Every so often it is important to lighten up and take in some well written humor. Lou has met the test in spades…Enjoy…David A. Noebel
Many know the old joke about the Jew stranded on a desert island. When he is finally discovered after many years, his rescuers find that he has constructed two synagogues. “One, I go to. The other? The other I would never set foot in.” Such is the attitude of most American Jews. They don’t know what they are missing.
In our little shtetl of Squirrel Hill in the eastern part of Pittsburgh, my family has the opposite situation. There are about 10 synagogues in our neighborhood—and we belong to four of them. Not only that: We set foot in all of them, even those to which we don’t belong.
Why pay for multiple synagogue memberships? One has a fabulous musical Friday night service, while another finishes early but still includes an inspiring Torah commentary. One is a kind of co-op with no rabbi and run by the congregants. Yet another has a super thumbprint cookie as part of its postservice repast.
The total tab for the memberships isn’t as onerous as might be expected: The reduced rate for an affiliate member—and who doesn’t love a deal?—is usually somewhere between $180 and $360 a year. My mother likes to joke that we are like social members at a country club where we can pray but we can’t golf.
One of the best perks is that if I decide to have a lazy Saturday morning and skip synagogue, each rabbi assumes that I’m at one of the other synagogues.
The truth is that there are things about every denomination of Judaism that I like and want to support.
Reform services eliminate much repetition, incorporate more English and use instruments, all of which make for a most moving prayer experience. Orthodox services usually have Torah commentaries that delve a bit deeper as the congregation is more Jewishly literate. The Lubavitcher service starts blessedly late at 10 a.m. and features a singing psychiatrist offering the weekly Torah commentary. Conservative services are a bit less formal, allowing me to sit with my daughters and to chat occasionally with other congregants during the service. Some are there to talk to God; I’m there to talk to Finkelstein.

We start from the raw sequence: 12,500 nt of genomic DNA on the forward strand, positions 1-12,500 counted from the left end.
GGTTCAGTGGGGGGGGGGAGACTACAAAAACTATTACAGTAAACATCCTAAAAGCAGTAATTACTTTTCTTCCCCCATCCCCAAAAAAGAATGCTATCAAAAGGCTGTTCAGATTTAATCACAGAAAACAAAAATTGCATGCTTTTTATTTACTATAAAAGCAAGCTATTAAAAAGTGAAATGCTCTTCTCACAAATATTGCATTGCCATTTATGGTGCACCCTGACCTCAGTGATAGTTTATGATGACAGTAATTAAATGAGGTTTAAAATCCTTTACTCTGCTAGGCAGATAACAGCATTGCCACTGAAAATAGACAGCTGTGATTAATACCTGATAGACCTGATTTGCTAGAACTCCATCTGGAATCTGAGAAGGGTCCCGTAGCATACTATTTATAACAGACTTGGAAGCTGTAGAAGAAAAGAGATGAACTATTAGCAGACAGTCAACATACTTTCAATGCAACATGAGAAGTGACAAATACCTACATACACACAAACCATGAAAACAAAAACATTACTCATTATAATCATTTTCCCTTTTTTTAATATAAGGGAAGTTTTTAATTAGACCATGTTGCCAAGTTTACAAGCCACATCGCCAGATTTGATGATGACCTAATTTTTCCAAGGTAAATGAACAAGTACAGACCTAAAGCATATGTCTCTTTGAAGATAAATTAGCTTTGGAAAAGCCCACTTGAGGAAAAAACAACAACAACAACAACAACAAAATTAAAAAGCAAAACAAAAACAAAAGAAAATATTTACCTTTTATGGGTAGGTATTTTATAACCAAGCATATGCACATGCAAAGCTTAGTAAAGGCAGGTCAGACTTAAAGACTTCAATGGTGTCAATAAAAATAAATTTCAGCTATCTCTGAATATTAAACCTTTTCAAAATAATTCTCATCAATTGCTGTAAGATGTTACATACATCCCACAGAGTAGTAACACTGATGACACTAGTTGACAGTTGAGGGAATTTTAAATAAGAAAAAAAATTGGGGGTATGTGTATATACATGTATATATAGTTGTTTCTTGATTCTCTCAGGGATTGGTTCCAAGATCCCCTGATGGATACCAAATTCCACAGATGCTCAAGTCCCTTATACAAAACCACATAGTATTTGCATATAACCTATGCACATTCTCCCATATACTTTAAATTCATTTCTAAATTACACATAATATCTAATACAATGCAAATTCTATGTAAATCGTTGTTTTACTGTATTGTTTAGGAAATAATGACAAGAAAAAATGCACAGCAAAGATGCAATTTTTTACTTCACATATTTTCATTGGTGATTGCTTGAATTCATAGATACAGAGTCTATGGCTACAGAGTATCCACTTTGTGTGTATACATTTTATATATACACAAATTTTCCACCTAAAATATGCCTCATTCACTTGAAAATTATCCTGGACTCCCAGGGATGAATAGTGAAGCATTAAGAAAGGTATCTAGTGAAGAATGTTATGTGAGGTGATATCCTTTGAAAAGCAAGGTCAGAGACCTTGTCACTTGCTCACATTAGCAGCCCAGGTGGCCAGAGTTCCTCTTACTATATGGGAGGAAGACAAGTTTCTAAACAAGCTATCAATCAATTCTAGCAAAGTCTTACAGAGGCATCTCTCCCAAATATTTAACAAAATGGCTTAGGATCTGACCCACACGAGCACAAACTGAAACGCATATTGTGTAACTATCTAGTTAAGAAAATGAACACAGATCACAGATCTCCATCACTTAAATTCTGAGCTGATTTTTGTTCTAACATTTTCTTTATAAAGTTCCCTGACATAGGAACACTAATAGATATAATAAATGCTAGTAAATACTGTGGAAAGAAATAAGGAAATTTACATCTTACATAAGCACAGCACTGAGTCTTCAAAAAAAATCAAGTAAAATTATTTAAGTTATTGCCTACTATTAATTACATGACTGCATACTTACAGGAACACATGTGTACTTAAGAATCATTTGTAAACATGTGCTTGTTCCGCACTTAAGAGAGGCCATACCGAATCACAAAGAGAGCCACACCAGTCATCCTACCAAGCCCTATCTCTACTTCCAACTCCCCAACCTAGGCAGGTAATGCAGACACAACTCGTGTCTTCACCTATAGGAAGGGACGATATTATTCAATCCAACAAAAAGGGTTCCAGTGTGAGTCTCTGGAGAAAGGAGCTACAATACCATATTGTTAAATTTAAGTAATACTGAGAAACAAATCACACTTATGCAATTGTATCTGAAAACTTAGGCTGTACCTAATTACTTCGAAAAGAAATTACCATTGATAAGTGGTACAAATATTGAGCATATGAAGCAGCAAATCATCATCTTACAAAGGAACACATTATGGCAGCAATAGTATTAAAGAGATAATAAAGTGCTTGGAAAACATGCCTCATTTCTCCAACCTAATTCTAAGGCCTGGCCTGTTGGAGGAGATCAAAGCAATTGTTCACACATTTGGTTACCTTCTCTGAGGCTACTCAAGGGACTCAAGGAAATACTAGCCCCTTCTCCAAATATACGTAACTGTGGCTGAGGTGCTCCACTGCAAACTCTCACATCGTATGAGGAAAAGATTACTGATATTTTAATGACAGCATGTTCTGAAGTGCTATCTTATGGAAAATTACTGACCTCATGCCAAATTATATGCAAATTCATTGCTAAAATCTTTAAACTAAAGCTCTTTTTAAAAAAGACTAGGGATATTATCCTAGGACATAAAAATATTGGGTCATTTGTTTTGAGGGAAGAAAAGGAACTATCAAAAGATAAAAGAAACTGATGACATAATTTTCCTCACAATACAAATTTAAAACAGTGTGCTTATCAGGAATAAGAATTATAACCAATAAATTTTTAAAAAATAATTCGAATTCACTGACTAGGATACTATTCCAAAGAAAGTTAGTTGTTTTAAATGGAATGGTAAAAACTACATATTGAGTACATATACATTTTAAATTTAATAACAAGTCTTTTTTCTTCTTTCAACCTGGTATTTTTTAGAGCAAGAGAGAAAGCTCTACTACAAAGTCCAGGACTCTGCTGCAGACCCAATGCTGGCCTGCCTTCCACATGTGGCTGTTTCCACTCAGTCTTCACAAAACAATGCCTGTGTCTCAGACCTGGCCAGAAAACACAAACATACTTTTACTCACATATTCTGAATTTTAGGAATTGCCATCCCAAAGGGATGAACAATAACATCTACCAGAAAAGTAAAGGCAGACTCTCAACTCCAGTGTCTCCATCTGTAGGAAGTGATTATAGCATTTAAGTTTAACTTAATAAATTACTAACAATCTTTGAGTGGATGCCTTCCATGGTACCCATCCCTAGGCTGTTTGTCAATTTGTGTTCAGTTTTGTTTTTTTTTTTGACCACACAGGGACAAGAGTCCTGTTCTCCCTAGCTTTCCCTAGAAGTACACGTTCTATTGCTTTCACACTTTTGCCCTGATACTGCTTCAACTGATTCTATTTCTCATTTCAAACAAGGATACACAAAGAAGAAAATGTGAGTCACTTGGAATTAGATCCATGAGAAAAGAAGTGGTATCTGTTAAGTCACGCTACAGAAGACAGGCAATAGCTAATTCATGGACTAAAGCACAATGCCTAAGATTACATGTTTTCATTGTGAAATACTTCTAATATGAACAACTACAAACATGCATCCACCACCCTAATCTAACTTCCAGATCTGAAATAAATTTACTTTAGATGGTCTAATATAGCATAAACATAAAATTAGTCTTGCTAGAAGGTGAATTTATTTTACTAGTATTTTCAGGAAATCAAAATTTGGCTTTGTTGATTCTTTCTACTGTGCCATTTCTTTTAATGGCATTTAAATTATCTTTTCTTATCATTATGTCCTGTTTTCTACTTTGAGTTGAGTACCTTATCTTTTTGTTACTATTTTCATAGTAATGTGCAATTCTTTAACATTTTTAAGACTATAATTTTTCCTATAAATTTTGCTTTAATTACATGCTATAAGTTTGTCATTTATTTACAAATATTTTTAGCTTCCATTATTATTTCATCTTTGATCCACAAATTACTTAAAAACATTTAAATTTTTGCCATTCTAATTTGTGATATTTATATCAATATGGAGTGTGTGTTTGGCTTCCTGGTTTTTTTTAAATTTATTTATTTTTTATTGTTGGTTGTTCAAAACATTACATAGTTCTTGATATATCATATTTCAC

I have friends at each shul—I’m happy to see them, but not every week, which also puts off the day when they finally get sick of my stories. When my political conservatism comes out during informal discussions after services, the reactions range from agreement at the Orthodox synagogue to stupefied curiosity at my Reform Congregation.
The multiple memberships were helpful when I once gave a weekly commentary at a synagogue that the rabbi found too controversial. I spoke about the false gods of many Jews, among them the Democratic Party platform. He insisted that synagogue wasn’t the place for contentious topics, and that there were other synagogue options for those that wanted to relate that week’s Bible reading to what was currently going on in the world. No hard feelings; I still make occasional contributions to the shul where I was shown the door.
One of the joys of traveling is seeing how other people worship. On vacation my daughter and I visited a shul in St. Thomas in the U.S. Virgin Islands that had sand on the floor to represent either the Israelite journey through the desert or a homage to the congregants’ Marrano Jewish ancestors who used sand to muffle the sounds of their secret prayer services during the Spanish Inquisition. They lived as Catholics publicly, but returned to their Judaism in their basements.
We happened to attend this Caribbean synagogue when the head of the women’s club was having an adult bat mitzvah. The highlight came during her speech, when she surveyed the crowd, appeared to do a mental calculation and announced: “Family hold back!” The lox was delicious, and the whole experience was so great—how could we not join for the off-island rate of $72 a year?
So if you are traveling to the ’burgh and looking for that special something from your synagogue experience: Ask and I’ll set you up. Just not during services. I’ll be busy talking to Finkelstein.
Mr. Weiss is a carpet salesman in Pittsburgh.